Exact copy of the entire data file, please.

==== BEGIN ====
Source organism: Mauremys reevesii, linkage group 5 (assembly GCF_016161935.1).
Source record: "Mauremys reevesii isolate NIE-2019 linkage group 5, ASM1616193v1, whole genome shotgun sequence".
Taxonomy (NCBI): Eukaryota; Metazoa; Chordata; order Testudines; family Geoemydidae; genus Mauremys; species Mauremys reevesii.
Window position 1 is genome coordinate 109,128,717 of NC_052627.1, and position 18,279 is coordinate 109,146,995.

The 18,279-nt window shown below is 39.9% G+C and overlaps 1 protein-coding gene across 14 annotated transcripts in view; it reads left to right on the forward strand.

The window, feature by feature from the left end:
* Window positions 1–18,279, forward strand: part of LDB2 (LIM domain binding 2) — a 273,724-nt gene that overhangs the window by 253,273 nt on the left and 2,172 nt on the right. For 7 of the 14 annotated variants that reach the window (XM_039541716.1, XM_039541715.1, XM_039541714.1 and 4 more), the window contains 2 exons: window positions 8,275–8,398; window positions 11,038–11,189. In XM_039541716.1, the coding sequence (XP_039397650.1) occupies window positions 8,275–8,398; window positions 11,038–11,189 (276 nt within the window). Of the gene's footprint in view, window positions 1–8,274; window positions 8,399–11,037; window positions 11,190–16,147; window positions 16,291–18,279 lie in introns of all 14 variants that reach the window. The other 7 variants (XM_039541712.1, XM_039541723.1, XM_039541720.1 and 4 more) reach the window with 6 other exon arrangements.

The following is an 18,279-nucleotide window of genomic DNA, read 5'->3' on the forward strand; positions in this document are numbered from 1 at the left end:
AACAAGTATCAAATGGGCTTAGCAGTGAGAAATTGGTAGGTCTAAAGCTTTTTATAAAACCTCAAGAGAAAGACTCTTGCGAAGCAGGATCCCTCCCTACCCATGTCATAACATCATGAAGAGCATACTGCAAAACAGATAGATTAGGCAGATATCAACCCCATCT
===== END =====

Source organism: Mauremys reevesii, linkage group 5 (assembly GCF_016161935.1).
Source record: "Mauremys reevesii isolate NIE-2019 linkage group 5, ASM1616193v1, whole genome shotgun sequence".
Taxonomy (NCBI): Eukaryota; Metazoa; Chordata; order Testudines; family Geoemydidae; genus Mauremys; species Mauremys reevesii.
Window position 1 is genome coordinate 109,128,717 of NC_052627.1, and position 18,279 is coordinate 109,146,995.

The 18,279-nt window shown below is 39.9% G+C and overlaps 1 protein-coding gene across 14 annotated transcripts in view; it reads left to right on the forward strand.

The window, feature by feature from the left end:
* Window positions 1–18,279, forward strand: part of LDB2 (LIM domain binding 2) — a 273,724-nt gene that overhangs the window by 253,273 nt on the left and 2,172 nt on the right. For 7 of the 14 annotated variants that reach the window (XM_039541716.1, XM_039541715.1, XM_039541714.1 and 4 more), the window contains 2 exons: window positions 8,275–8,398; window positions 11,038–11,189. In XM_039541716.1, the coding sequence (XP_039397650.1) occupies window positions 8,275–8,398; window positions 11,038–11,189 (276 nt within the window). Of the gene's footprint in view, window positions 1–8,274; window positions 8,399–11,037; window positions 11,190–16,147; window positions 16,291–18,279 lie in introns of all 14 variants that reach the window. The other 7 variants (XM_039541712.1, XM_039541723.1, XM_039541720.1 and 4 more) reach the window with 6 other exon arrangements.

The following is an 18,279-nucleotide window of genomic DNA, read 5'->3' on the forward strand; positions in this document are numbered from 1 at the left end:
AACAAGTATCAAATGGGCTTAGCAGTGAGAAATTGGTAGGTCTAAAGCTTTTTATAAAACCTCAAGAGAAAGACTCTTGCGAAGCAGGATCCCTCCCTACCCATGTCATAACATCATGAAGAGCATACTGCAAAACAGATAGATTAGGCAGATATCAACCCCATCT